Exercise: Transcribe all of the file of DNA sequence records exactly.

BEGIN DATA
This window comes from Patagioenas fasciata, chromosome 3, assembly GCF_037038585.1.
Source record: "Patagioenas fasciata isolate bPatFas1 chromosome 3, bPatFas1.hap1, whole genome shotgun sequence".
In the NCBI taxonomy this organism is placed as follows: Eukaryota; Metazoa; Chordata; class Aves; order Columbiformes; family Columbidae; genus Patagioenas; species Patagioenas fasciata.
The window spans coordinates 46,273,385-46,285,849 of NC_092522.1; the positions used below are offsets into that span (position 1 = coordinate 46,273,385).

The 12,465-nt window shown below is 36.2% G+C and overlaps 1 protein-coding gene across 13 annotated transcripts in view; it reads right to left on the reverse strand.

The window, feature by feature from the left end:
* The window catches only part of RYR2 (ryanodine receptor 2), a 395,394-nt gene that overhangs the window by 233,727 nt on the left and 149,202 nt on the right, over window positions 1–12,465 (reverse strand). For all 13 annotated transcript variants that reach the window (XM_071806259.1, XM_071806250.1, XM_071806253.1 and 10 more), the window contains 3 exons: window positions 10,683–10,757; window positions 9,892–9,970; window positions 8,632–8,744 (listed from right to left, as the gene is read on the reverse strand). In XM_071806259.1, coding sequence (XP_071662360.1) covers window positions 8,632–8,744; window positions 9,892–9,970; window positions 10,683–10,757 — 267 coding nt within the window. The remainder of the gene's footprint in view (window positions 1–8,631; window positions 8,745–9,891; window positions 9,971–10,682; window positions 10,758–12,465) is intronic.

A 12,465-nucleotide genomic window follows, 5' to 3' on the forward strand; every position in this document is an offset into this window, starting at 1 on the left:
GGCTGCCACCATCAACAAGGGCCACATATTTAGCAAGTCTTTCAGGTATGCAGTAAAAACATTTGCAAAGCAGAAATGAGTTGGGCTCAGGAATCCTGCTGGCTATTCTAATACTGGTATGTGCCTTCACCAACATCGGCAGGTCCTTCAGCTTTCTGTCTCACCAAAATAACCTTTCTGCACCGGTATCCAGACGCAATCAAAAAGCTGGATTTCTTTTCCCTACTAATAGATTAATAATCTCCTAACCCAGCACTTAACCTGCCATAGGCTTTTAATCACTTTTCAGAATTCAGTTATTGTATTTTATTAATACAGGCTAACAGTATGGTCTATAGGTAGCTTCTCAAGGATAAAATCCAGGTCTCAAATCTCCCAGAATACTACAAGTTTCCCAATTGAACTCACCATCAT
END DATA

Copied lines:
This window comes from Patagioenas fasciata, chromosome 3, assembly GCF_037038585.1.
Source record: "Patagioenas fasciata isolate bPatFas1 chromosome 3, bPatFas1.hap1, whole genome shotgun sequence".
In the NCBI taxonomy this organism is placed as follows: Eukaryota; Metazoa; Chordata; class Aves; order Columbiformes; family Columbidae; genus Patagioenas; species Patagioenas fasciata.
The window spans coordinates 46,273,385-46,285,849 of NC_092522.1; the positions used below are offsets into that span (position 1 = coordinate 46,273,385).

The 12,465-nt window shown below is 36.2% G+C and overlaps 1 protein-coding gene across 13 annotated transcripts in view; it reads right to left on the reverse strand.

The window, feature by feature from the left end:
* The window catches only part of RYR2 (ryanodine receptor 2), a 395,394-nt gene that overhangs the window by 233,727 nt on the left and 149,202 nt on the right, over window positions 1–12,465 (reverse strand). For all 13 annotated transcript variants that reach the window (XM_071806259.1, XM_071806250.1, XM_071806253.1 and 10 more), the window contains 3 exons: window positions 10,683–10,757; window positions 9,892–9,970; window positions 8,632–8,744 (listed from right to left, as the gene is read on the reverse strand). In XM_071806259.1, coding sequence (XP_071662360.1) covers window positions 8,632–8,744; window positions 9,892–9,970; window positions 10,683–10,757 — 267 coding nt within the window. The remainder of the gene's footprint in view (window positions 1–8,631; window positions 8,745–9,891; window positions 9,971–10,682; window positions 10,758–12,465) is intronic.

A 12,465-nucleotide genomic window follows, 5' to 3' on the forward strand; every position in this document is an offset into this window, starting at 1 on the left:
GGCTGCCACCATCAACAAGGGCCACATATTTAGCAAGTCTTTCAGGTATGCAGTAAAAACATTTGCAAAGCAGAAATGAGTTGGGCTCAGGAATCCTGCTGGCTATTCTAATACTGGTATGTGCCTTCACCAACATCGGCAGGTCCTTCAGCTTTCTGTCTCACCAAAATAACCTTTCTGCACCGGTATCCAGACGCAATCAAAAAGCTGGATTTCTTTTCCCTACTAATAGATTAATAATCTCCTAACCCAGCACTTAACCTGCCATAGGCTTTTAATCACTTTTCAGAATTCAGTTATTGTATTTTATTAATACAGGCTAACAGTATGGTCTATAGGTAGCTTCTCAAGGATAAAATCCAGGTCTCAAATCTCCCAGAATACTACAAGTTTCCCAATTGAACTCACCATCAT